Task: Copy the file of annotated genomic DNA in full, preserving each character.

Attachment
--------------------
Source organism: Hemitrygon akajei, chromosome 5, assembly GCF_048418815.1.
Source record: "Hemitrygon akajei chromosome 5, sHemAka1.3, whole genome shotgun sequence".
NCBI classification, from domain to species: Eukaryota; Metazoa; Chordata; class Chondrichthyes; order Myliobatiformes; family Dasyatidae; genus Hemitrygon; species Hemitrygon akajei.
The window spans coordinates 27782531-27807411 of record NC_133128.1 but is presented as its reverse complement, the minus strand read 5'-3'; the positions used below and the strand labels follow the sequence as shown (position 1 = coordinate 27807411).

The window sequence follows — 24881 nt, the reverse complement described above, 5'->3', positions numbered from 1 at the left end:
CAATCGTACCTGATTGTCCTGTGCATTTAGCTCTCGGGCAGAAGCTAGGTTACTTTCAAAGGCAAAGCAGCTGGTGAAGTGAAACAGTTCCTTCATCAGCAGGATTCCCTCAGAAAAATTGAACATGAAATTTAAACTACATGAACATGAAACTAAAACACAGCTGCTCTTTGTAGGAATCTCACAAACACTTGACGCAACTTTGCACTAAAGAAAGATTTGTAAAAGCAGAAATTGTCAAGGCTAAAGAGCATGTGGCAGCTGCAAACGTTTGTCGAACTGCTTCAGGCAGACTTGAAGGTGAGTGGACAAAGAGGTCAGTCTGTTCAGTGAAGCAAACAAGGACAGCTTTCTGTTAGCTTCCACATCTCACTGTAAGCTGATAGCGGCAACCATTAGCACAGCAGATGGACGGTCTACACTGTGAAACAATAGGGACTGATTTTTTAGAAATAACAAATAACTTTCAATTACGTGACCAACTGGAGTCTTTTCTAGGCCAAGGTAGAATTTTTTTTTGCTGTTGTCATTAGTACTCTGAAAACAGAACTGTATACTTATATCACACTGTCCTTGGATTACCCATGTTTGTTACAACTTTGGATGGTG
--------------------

Source organism: Hemitrygon akajei, chromosome 5, assembly GCF_048418815.1.
Source record: "Hemitrygon akajei chromosome 5, sHemAka1.3, whole genome shotgun sequence".
NCBI classification, from domain to species: Eukaryota; Metazoa; Chordata; class Chondrichthyes; order Myliobatiformes; family Dasyatidae; genus Hemitrygon; species Hemitrygon akajei.
The window spans coordinates 27782531-27807411 of record NC_133128.1 but is presented as its reverse complement, the minus strand read 5'-3'; the positions used below and the strand labels follow the sequence as shown (position 1 = coordinate 27807411).

The window sequence follows — 24881 nt, the reverse complement described above, 5'->3', positions numbered from 1 at the left end:
CAATCGTACCTGATTGTCCTGTGCATTTAGCTCTCGGGCAGAAGCTAGGTTACTTTCAAAGGCAAAGCAGCTGGTGAAGTGAAACAGTTCCTTCATCAGCAGGATTCCCTCAGAAAAATTGAACATGAAATTTAAACTACATGAACATGAAACTAAAACACAGCTGCTCTTTGTAGGAATCTCACAAACACTTGACGCAACTTTGCACTAAAGAAAGATTTGTAAAAGCAGAAATTGTCAAGGCTAAAGAGCATGTGGCAGCTGCAAACGTTTGTCGAACTGCTTCAGGCAGACTTGAAGGTGAGTGGACAAAGAGGTCAGTCTGTTCAGTGAAGCAAACAAGGACAGCTTTCTGTTAGCTTCCACATCTCACTGTAAGCTGATAGCGGCAACCATTAGCACAGCAGATGGACGGTCTACACTGTGAAACAATAGGGACTGATTTTTTAGAAATAACAAATAACTTTCAATTACGTGACCAACTGGAGTCTTTTCTAGGCCAAGGTAGAATTTTTTTTTGCTGTTGTCATTAGTACTCTGAAAACAGAACTGTATACTTATATCACACTGTCCTTGGATTACCCATGTTTGTTACAACTTTGGATGGTG